Mindy and Zooey Will Ride Again

Today in show business news: Fox wants more of its comedies, the Bible is bigger than ever, and Halle Berry is going to be a weather girl again.

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Today in show business news: Fox wants more of its comedies, the Bible is bigger than ever, and Halle Berry is going to be a weather girl again.

Fox has announced that it has renewed its comedies Raising Hope, New Girl, and The Mindy Project for next season, a sign of confidence in its Tuesday night comedy bloc; only Ben & Kate didn't survive the season. It's particularly good news for freshman series The Mindy Project, which hasn't had the greatest ratings. But it's a "cool" hit with Twitter/blogger types and critics, so Fox decided to stick with it anyway. It also pairs well with New Girl, both being about "quirky" early thirtysomethings tryin' to figure it out. On the other end of the spectrum, Fox has also renewed its faux-literary serial killer show The Following for a second season, so we'll be getting at least fifteen more episodes of that lurid nonsense. The show is apparently quite popular in DVR viewings; when factored in, the DVR numbers make the show the second most popular broadcast drama on the air. Which is pretty dang good. Fox has, of course, already renewed America's favorite television series The Bones for a twenty-third season, while another Glee season is still being negotiated. Good grief, Fox. Either pay the demon priestess her thirty pounds of bloody bones and get the show for another season or walk away from the haunted bazaar. It's not that hard. Of course all the forces of good and light in the world implore you to not buy another season of the accursed program, but we know that the foul sorceress's powers are hard to resist. Just try to be strong. [Deadline]

Speaking of sorceresses, Halle Berry will once again be playing the white-haired, weather-controlling mystic Storm. Well, technically she's a mutant, but same difference. But yes, Bryan Singer has announced that Storm will be one of the returning characters in his X-Men: Days of Future Past, which is already bringing back Patrick Stewart, Ian McKellan, Hugh Jackman, Anna Paquin, Ellen Page, Shawn Ashmore, and maybe Kelly and Brandon, if not Dylan. There's no word yet on how big all of these roles will be — they could be mere cameos — but the sense seems to be that there's a time-travel element at work in the movie, as the first prequel took place in the 1960s and most of the above people played characters in the 2000s. Either that or they don't age at all, which is possible, given that they're mutants. Though of course Magneto and Professor X have aged... So. Who knows. It's X-Men. They can just make stuff up. [Entertainment Weekly]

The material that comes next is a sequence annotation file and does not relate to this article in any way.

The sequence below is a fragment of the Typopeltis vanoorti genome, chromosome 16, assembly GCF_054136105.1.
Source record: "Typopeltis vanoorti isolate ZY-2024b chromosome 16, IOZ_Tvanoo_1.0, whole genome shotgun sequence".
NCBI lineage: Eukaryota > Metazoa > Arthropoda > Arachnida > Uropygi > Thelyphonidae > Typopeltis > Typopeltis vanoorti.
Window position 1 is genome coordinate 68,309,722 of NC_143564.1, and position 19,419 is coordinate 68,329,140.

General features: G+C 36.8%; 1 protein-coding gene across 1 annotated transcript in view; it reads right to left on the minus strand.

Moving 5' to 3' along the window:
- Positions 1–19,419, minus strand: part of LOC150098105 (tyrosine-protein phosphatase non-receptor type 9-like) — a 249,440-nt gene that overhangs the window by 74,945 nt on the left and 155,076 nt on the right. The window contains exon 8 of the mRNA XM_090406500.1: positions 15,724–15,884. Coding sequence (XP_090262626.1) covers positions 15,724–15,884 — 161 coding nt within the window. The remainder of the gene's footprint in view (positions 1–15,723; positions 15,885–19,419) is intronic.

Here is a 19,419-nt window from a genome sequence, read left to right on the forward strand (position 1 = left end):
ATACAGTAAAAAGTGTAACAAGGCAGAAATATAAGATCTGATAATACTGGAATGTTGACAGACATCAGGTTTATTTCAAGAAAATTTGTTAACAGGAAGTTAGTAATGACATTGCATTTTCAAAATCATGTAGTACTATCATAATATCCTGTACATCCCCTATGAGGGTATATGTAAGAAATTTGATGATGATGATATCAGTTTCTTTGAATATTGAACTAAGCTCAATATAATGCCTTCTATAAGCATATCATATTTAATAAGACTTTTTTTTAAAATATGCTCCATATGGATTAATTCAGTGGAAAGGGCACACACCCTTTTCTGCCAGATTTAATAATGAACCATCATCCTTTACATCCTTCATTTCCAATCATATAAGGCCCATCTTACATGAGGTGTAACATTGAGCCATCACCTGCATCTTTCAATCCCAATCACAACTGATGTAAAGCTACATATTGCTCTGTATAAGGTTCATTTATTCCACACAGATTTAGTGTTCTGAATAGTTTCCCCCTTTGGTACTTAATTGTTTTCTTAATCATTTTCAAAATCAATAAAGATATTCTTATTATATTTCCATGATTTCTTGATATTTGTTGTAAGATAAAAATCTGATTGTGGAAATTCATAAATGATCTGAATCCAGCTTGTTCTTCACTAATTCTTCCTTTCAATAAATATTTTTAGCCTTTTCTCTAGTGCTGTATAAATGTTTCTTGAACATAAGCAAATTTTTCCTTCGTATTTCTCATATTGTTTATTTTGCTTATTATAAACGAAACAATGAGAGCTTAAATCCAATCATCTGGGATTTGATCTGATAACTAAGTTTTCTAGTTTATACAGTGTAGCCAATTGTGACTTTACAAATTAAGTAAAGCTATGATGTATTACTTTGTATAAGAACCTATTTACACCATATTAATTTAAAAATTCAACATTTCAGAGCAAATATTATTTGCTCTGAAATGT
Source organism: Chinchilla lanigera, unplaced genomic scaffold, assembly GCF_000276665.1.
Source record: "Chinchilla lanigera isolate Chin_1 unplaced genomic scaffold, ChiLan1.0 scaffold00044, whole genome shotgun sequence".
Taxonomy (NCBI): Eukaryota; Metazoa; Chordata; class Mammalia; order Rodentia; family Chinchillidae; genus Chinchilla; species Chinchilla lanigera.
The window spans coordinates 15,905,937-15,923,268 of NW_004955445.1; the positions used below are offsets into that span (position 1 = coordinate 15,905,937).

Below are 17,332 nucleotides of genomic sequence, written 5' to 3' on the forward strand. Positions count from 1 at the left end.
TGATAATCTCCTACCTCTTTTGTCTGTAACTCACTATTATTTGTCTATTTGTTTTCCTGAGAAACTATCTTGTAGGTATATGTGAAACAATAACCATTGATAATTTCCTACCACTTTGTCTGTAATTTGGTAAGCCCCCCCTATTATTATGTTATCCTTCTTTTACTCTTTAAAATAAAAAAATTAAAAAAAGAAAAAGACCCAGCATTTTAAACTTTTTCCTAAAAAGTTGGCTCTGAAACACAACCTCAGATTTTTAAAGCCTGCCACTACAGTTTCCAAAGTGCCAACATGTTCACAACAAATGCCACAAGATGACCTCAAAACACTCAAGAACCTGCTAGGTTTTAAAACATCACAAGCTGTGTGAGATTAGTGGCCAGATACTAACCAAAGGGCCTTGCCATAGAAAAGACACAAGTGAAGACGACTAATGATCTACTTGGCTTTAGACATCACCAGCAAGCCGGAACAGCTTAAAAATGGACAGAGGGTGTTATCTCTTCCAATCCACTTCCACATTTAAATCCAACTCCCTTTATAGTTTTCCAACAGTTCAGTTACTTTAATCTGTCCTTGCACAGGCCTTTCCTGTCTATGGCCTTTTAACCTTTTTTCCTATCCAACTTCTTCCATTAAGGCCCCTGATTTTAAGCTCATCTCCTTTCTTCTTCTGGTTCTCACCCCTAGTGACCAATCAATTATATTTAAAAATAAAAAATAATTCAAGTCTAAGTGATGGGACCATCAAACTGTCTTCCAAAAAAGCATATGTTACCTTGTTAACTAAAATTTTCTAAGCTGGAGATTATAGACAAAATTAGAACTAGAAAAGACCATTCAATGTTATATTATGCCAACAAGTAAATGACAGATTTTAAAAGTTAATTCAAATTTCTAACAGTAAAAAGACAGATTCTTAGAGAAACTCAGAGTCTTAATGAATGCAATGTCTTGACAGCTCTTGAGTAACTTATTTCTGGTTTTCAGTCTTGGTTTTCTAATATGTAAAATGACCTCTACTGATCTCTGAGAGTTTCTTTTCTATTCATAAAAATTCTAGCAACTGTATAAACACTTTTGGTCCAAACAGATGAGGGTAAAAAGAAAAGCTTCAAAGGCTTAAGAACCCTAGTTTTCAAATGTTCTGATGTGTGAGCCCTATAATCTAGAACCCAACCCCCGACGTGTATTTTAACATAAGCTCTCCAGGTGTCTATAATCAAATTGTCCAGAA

Wonderful actress Rebecca Hall has joined the cast of Transcendence, the directorial debut of longtime Christopher Nolan cinematographer Wally Pfister. She'll be playing Johnny Depp's wife in the mysterious sci-fi picture, which in some way involves a computer becoming self-aware. Paul Bettany also stars. Hm, Paul Bettany's kinda weird, so maybe he plays the computer? Or like the voice of the computer? Though doesn't Johnny Depp usually want the weird roles? Is Rebecca Hall married to a computer? How many wigs and fake teeth are involved in this movie? I'm beginning to get a little worried that Johnny Depp might be playing an actual human man in this movie. That can't be! That cannot be. Figure something out, Pfister. At least give him a weird accent. At least do that. Don't let Bettany have all the fun. I don't know if Johnny could take it. [The Hollywood Reporter]

Not to be outdone by HBO's Game of Thrones, the History Channel has thrown itself into the fantasy ring with a miniseries called The Bible, based on the popular book, and it has really connected with audiences. The first two hours of the ten-hour series premiered last night to a whopping 13.1 million people. That is a massive amount of people for basic cable. Heck, these days it's a lot of people period. So it looks like the History Channel has a big hit on its hands! Lots of watercooler chatter and theorizing and whatnot. In case you haven't already read the book, we're not going to give away any spoilers, but know that there's a big death coming up. Like maybe bigger than you-know-who in GoT. Brace yourselves! [Entertainment Weekly]

Here's a trailer for What Maisie Knew, a film adaptation of the Henry James novel starring Julianne Moore, Steve Coogan, and Alexander Skarsgård. Though nobody's running around in late Victorian garb and calling each other sir. This is set in modern-day New York City and seems to be more dreamy/sad than morally scolding. Whatever it is, we're curious. It's a good cast, and who can resist that Stars song? That's a guaranteed goosebump or shiver right there. Take heed, movie trailer makers.

This article is from the archive of our partner The Wire.